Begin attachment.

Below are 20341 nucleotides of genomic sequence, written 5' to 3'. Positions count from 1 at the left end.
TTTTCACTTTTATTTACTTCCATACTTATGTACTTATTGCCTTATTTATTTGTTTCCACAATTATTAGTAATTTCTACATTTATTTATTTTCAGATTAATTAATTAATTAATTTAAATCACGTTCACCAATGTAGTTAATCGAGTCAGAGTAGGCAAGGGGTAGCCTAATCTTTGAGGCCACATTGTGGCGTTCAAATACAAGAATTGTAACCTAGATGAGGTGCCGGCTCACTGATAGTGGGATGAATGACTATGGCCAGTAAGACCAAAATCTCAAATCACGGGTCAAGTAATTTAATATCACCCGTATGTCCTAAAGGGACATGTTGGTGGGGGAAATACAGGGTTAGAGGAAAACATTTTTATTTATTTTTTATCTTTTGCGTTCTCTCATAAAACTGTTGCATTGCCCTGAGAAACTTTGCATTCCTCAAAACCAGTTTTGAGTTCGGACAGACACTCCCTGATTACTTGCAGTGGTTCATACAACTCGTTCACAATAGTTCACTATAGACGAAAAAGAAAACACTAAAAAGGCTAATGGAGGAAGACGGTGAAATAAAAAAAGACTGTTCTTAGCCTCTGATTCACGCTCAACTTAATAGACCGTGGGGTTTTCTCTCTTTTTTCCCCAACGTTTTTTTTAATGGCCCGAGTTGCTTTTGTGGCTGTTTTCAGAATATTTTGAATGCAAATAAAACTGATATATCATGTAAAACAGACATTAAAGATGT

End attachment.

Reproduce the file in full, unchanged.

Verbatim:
Below are 20341 nucleotides of genomic sequence, written 5' to 3'. Positions count from 1 at the left end.
TTTTCACTTTTATTTACTTCCATACTTATGTACTTATTGCCTTATTTATTTGTTTCCACAATTATTAGTAATTTCTACATTTATTTATTTTCAGATTAATTAATTAATTAATTTAAATCACGTTCACCAATGTAGTTAATCGAGTCAGAGTAGGCAAGGGGTAGCCTAATCTTTGAGGCCACATTGTGGCGTTCAAATACAAGAATTGTAACCTAGATGAGGTGCCGGCTCACTGATAGTGGGATGAATGACTATGGCCAGTAAGACCAAAATCTCAAATCACGGGTCAAGTAATTTAATATCACCCGTATGTCCTAAAGGGACATGTTGGTGGGGGAAATACAGGGTTAGAGGAAAACATTTTTATTTATTTTTTATCTTTTGCGTTCTCTCATAAAACTGTTGCATTGCCCTGAGAAACTTTGCATTCCTCAAAACCAGTTTTGAGTTCGGACAGACACTCCCTGATTACTTGCAGTGGTTCATACAACTCGTTCACAATAGTTCACTATAGACGAAAAAGAAAACACTAAAAAGGCTAATGGAGGAAGACGGTGAAATAAAAAAAGACTGTTCTTAGCCTCTGATTCACGCTCAACTTAATAGACCGTGGGGTTTTCTCTCTTTTTTCCCCAACGTTTTTTTTAATGGCCCGAGTTGCTTTTGTGGCTGTTTTCAGAATATTTTGAATGCAAATAAAACTGATATATCATGTAAAACAGACATTAAAGATGT